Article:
DoctorJones

Mat Ingram is one of the champions of social media in Canada, a very fair reporter and a highly intelligent person (as you can tell from his refusal to engage in your flame war.) I think you jumped down his throat a little quickly in your rush to educate on what Klout does and doesn't do. Klout may suck, but Mat certainly does not.

I think you painted him as some sort of Klout promoter at worst and at best as someone completely ignorant. The article he wrote was sound and balanced and I hope your readers click the link and read it before piling on.

Mathewi

Thanks for the response, Katie. I do understand what trust and reputation mean, and I agree that Klout -- and PeerIndex and others -- are not measuring them in any kind of real way, or at least not in the sense that you are describing them. But just as Nielsen and comScore and other measurements are useful (to a certain extent, and with many flaws) so measurements of "online influence" can be. I am not saying Klout is perfect, or that doing this is easy or even possible, simply that the social web seems to require it at some level. In any case, I appreciate your points.

Dean

To paraphrase MLK...

"I have a dream that my two little children will one day live in a nation where they will not be judged by their Klout score but by the content of their character."

Anne Weiskopf

Hi Katie - thank you for writing this post: succinct and instructive. And, as one of the most influential folks on Twitter re: Judge Judy, I should know! :)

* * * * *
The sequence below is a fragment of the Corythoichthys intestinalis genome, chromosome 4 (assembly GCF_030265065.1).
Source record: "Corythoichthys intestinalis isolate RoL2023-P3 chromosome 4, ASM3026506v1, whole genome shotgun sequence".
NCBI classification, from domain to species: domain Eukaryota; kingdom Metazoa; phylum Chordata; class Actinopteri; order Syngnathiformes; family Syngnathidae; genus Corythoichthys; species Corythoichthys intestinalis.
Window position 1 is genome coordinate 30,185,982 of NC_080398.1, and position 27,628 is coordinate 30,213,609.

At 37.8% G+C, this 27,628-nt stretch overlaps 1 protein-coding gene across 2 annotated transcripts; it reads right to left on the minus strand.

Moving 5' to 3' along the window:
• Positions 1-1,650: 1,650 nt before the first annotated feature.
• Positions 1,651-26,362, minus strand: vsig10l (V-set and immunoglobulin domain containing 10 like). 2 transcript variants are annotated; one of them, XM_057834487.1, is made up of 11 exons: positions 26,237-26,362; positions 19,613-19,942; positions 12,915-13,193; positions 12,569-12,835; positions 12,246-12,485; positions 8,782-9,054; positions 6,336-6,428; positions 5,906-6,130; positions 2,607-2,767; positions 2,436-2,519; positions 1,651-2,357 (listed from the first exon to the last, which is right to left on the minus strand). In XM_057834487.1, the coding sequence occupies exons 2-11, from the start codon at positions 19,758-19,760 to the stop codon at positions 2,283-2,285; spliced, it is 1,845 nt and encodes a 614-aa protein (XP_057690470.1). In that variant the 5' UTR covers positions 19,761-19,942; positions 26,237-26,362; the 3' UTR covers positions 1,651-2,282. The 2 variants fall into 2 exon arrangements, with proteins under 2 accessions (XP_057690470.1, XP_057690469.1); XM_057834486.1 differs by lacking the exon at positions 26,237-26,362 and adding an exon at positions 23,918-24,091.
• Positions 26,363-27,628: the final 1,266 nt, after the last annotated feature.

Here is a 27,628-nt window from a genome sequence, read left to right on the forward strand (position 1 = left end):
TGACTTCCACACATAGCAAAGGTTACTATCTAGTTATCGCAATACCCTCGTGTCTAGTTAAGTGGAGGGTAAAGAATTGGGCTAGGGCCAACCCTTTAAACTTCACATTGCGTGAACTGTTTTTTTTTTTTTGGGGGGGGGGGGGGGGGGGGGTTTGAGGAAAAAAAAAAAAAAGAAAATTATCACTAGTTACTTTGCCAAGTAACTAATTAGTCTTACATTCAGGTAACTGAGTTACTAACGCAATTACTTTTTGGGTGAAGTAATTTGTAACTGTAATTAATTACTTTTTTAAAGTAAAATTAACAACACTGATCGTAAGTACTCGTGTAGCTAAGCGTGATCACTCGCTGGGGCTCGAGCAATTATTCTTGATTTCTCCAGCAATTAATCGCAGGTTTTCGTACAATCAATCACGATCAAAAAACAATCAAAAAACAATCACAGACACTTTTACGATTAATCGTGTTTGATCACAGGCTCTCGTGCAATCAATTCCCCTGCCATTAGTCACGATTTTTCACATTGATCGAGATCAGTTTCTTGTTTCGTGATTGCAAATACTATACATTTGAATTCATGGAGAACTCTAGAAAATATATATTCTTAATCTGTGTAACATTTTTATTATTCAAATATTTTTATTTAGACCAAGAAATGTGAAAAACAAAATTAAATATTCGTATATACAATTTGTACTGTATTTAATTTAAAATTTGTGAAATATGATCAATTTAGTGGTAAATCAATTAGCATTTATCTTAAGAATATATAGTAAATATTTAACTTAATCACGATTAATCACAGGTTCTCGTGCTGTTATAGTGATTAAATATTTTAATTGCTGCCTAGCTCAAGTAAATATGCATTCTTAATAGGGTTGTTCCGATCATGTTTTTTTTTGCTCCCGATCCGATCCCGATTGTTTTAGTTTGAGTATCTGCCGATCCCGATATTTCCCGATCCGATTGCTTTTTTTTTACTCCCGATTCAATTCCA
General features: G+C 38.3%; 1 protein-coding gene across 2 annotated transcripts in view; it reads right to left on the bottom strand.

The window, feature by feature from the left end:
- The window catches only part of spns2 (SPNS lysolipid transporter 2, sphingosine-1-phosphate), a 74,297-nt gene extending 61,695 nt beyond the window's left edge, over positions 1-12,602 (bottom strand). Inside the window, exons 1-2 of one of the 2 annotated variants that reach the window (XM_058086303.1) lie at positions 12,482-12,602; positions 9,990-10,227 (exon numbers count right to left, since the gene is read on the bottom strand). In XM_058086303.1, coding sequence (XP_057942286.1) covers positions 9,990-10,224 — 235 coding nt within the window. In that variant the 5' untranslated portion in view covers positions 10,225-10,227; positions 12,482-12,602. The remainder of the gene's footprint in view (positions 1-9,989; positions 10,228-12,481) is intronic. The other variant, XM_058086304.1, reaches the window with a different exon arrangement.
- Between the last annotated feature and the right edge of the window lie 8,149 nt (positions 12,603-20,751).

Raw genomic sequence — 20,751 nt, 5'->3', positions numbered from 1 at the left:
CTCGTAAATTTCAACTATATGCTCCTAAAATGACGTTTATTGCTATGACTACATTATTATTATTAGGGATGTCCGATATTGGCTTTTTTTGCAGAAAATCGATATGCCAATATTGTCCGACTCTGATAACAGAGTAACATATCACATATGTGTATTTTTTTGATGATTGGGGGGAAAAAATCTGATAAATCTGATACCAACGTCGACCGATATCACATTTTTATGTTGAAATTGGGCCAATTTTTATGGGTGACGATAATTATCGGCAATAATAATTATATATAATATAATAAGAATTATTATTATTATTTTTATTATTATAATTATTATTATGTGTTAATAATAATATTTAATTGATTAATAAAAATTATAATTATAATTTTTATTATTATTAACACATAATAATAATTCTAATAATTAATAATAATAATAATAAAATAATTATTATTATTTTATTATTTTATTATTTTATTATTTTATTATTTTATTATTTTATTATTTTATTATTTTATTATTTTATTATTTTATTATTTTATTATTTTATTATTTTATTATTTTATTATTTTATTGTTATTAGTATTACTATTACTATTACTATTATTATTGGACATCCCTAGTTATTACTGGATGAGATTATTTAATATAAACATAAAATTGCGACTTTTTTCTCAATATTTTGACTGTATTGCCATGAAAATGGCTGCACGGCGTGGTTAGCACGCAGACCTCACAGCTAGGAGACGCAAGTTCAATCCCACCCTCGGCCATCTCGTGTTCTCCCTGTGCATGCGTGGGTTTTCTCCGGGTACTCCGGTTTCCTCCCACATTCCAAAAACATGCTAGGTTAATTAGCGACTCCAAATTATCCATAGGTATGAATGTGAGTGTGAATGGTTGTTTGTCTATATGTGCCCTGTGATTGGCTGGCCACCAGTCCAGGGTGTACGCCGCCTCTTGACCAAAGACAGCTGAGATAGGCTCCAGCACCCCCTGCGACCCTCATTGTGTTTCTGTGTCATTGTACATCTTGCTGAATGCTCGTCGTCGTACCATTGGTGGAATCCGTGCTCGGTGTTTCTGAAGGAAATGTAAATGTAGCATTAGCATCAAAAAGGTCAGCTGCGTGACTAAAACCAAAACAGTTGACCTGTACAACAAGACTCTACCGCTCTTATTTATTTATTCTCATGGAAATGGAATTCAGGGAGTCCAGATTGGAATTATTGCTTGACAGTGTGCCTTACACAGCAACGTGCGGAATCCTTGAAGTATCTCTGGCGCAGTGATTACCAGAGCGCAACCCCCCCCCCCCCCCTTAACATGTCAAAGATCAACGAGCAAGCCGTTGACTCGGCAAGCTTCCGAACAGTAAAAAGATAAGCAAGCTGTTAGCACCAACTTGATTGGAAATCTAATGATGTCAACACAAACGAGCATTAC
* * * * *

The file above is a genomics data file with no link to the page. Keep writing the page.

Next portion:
Maggielmcg

Amen. I also deleted my Klout profile about a month ago and am just glad to be able to mostly ignore the whole conversation about it now. Topics Klout considered me an expert on included religion (never mentioned it once either on or offline so who knows where that came from) as well as a few other random ones I've forgotten. If the world "needs" a reputation score for me based on a mystery algorithm that changes daily, I guess it's out of luck.

Kami Huyse

Love this Katie:

"I would argue that you are suggesting you are calling for the media equivalent of an hour glass to measure a lightwave."

This drunk obsession with Klout is making me seasick. And now they are writing books on it as well?

Return on Influence (http://www.amazon.com/Return-Influence-Revolutionary-Scoring-Marketing/dp/0071791094/ref=sr_1_1?ie=UTF8&qid=1325780822&sr=8-1)

Not really sure what this space is coming to, but hoping they don't reduce everyone to a single score.

Kate Hutchinson

Nice points here! I deleted my Klout profile in November and haven't looked back. I want people to treat me as credible and trustworthy because they actually believe in and trust me, not because a computer generated number told them to.

Brian (Cool and Collected)

I run a blog that focuses on pop culture, so I talk about Star Wars fairly regularly. As a result, Klout thinks I am influential on the topic of "War." God help us all.

Dean

Hmmm, I would have just said "Klout's algorithm is shit and is therefore meaningless" But your explanation is more eloquent :P